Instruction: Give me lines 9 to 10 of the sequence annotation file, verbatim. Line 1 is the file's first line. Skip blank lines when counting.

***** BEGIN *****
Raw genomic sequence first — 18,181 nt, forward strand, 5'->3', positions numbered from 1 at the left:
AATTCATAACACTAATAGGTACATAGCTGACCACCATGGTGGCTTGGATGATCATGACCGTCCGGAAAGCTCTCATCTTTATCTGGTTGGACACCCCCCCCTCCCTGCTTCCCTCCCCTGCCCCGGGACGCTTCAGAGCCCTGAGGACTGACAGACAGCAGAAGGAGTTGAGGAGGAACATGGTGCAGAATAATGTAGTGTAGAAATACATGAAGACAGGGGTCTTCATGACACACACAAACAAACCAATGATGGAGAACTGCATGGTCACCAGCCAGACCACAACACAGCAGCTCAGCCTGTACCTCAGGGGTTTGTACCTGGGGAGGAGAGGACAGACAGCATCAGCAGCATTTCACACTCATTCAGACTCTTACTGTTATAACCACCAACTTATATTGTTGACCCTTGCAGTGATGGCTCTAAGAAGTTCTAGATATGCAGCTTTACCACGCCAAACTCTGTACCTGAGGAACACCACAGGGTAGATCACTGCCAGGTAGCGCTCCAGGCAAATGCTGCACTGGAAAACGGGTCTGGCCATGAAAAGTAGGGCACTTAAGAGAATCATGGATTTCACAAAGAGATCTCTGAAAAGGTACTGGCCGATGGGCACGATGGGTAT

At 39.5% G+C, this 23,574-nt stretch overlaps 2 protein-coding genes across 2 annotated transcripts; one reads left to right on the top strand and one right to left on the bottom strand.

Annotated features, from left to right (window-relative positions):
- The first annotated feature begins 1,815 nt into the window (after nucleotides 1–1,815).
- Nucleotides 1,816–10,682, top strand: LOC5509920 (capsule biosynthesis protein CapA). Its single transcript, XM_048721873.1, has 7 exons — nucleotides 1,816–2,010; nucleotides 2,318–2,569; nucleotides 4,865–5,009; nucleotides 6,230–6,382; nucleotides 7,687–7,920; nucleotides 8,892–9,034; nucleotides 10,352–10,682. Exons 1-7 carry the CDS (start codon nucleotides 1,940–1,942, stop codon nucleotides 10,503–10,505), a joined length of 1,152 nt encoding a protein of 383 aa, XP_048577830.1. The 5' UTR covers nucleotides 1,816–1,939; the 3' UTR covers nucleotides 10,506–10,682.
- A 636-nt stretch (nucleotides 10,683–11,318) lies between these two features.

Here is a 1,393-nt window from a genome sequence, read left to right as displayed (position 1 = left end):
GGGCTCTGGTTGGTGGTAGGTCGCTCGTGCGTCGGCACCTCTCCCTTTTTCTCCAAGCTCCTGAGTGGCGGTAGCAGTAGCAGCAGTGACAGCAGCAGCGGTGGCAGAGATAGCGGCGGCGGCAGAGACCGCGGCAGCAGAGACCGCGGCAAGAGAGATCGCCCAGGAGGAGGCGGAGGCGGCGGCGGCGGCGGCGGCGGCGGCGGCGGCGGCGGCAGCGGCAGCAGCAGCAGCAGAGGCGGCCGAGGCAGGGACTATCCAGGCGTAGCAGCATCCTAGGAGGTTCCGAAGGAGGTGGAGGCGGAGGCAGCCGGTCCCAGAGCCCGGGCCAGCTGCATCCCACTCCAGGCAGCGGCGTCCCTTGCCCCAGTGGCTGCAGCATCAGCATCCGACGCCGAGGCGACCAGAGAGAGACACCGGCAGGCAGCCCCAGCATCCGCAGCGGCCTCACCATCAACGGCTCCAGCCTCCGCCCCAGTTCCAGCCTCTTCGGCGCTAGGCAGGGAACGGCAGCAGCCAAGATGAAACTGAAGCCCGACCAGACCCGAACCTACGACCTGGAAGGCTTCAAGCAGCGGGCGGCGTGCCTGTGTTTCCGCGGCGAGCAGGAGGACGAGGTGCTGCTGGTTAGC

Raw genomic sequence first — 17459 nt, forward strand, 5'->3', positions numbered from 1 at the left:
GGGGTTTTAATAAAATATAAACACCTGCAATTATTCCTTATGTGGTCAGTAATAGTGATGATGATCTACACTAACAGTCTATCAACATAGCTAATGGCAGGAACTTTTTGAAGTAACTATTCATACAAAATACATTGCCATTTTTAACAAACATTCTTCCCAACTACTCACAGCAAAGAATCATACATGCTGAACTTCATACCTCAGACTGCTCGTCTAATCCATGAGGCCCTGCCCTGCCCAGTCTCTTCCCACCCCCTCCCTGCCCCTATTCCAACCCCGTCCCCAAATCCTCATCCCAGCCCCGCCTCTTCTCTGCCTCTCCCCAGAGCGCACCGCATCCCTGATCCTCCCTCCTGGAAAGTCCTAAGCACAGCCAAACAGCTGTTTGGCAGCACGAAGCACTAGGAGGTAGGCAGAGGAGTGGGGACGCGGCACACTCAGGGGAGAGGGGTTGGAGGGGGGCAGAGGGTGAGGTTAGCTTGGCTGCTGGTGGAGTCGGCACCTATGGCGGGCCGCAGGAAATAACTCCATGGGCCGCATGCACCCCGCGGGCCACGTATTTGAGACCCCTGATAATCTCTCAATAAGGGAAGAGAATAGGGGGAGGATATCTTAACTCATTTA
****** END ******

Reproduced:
GGGCTCTGGTTGGTGGTAGGTCGCTCGTGCGTCGGCACCTCTCCCTTTTTCTCCAAGCTCCTGAGTGGCGGTAGCAGTAGCAGCAGTGACAGCAGCAGCGGTGGCAGAGATAGCGGCGGCGGCAGAGACCGCGGCAGCAGAGACCGCGGCAAGAGAGATCGCCCAGGAGGAGGCGGAGGCGGCGGCGGCGGCGGCGGCGGCGGCGGCGGCGGCGGCAGCGGCAGCAGCAGCAGCAGAGGCGGCCGAGGCAGGGACTATCCAGGCGTAGCAGCATCCTAGGAGGTTCCGAAGGAGGTGGAGGCGGAGGCAGCCGGTCCCAGAGCCCGGGCCAGCTGCATCCCACTCCAGGCAGCGGCGTCCCTTGCCCCAGTGGCTGCAGCATCAGCATCCGACGCCGAGGCGACCAGAGAGAGACACCGGCAGGCAGCCCCAGCATCCGCAGCGGCCTCACCATCAACGGCTCCAGCCTCCGCCCCAGTTCCAGCCTCTTCGGCGCTAGGCAGGGAACGGCAGCAGCCAAGATGAAACTGAAGCCCGACCAGACCCGAACCTACGACCTGGAAGGCTTCAAGCAGCGGGCGGCGTGCCTGTGTTTCCGCGGCGAGCAGGAGGACGAGGTGCTGCTGGTTAGC

Raw genomic sequence first — 17459 nt, forward strand, 5'->3', positions numbered from 1 at the left: